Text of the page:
The ‘Kony 2012’ YouTube video was a phenomenon previously unseen in new media.
Attracting over one hundred million views, it has been described as the most viral online campaign in history.
It made Ugandan rebel leader Joseph Kony a household name, and pushed discussion about his Lord’s Resistance Army, who have been terrorising East and Central Africa for 26 years, to the top of the agenda.
It also attracted a lot of criticism from across the world, and in particular, from some of Uganda’s online community, many of whom said the film ignored Ugandan voices.
A group of Ugandan bloggers responded by launching an online project called UgandaSpeaks, they say to “..recapture the narrative about Joseph Kony and Northern Uganda from Invisible Children”.
The bloggers have now released their own Youtube video on Friday.
The backlash to Kony 2012 from online critics in Uganda was in part due to its incredible viral success.
Invisible Children itself said the video was meant for an American audience – not a Ugandan one – suggesting they had not initially expected it to be seen in Uganda.
And had the video been released, and gone viral, just a few years earlier it might have barely been noticed here.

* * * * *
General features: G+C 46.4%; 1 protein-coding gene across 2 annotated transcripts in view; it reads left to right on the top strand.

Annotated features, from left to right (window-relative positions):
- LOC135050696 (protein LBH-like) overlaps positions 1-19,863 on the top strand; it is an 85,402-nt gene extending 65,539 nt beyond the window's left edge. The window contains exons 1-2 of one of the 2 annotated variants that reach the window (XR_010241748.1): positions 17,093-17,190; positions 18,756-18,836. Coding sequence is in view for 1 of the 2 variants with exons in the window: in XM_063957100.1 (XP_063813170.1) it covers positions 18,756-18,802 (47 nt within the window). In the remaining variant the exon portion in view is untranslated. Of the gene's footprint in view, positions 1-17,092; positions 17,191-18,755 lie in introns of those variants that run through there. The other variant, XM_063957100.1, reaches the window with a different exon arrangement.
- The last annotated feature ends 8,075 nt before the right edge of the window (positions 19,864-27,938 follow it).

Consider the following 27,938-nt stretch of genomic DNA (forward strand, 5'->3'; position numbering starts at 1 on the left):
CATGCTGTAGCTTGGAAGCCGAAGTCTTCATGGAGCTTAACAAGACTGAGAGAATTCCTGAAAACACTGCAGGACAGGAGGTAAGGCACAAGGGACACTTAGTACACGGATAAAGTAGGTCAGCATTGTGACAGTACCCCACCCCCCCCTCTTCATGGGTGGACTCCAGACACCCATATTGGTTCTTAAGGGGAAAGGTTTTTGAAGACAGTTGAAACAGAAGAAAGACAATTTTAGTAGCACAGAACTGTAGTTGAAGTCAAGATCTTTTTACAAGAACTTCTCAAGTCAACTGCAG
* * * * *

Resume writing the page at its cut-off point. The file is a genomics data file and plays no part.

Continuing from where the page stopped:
When Invisible Children started working in Uganda in 2005, internet users had to rely on slow, expensive satellite connections. A personal, home internet connection was the exclusive luxury of a tiny elite, with most users going online at internet cafes.
East Africa was first connected to the global network of undersea broadband fibre cable in 2009, via the Kenyan port of Mombasa. Now, faster internet speeds, alongside an influx of affordable USB-modems sold by mobile phone companies, have opened up broadband internet access to everyone who can afford it – typically the urban, middle class.
It is still a minority of the population, but for hundreds of thousands it has become possible to watch a Youtube video or make a Skype call.
The number of Facebook and Twitter accounts has exploded, and Uganda’s middle class has become visible to the rest of the online world.
Putting the particular controversies of Kony 2012 aside, everyone from 19th-century European explorers, through to 21st-century charities and international news-media, have all taken advantage of Africa’s lack of means to tell its own stories – exaggerating and fictionalising, only too often telling tales of horrors worse than the realties on the ground, to raise money or just to sell drama, and with no voice to hold them to account back home.
But times are changing.
While the majority-rural population in Africa are still stuck in much the same place – not connected, many even illiterate – the online community is growing fast.
And the increasing connectivity means not only can people see what’s being said about them, but they can now also respond and be seen and heard by the rest of the world.
So maybe, finally, it is becoming a little harder for foreign storytellers who visit Africa – be they novelists, charities or journalists – to tell stories that are a far cry from perspectives on the ground.